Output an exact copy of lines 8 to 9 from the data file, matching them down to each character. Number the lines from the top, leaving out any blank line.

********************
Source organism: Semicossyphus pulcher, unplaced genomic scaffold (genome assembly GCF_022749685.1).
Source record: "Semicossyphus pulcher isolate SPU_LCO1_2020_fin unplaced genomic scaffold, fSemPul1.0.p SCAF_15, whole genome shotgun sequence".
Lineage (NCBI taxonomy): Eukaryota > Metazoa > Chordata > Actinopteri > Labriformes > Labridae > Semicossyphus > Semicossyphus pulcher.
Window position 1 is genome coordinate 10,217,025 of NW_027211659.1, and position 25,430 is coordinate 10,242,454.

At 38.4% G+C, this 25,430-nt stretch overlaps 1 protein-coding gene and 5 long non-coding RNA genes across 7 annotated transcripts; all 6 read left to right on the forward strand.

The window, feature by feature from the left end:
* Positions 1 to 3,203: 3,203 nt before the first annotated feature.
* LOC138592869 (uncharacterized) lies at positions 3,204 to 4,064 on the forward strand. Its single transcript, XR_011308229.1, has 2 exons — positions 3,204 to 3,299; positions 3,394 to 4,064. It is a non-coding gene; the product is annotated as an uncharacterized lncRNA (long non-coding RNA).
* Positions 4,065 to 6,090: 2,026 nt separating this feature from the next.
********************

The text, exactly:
* LOC138592869 (uncharacterized) lies at positions 3,204 to 4,064 on the forward strand. Its single transcript, XR_011308229.1, has 2 exons — positions 3,204 to 3,299; positions 3,394 to 4,064. It is a non-coding gene; the product is annotated as an uncharacterized lncRNA (long non-coding RNA).
* Positions 4,065 to 6,090: 2,026 nt separating this feature from the next.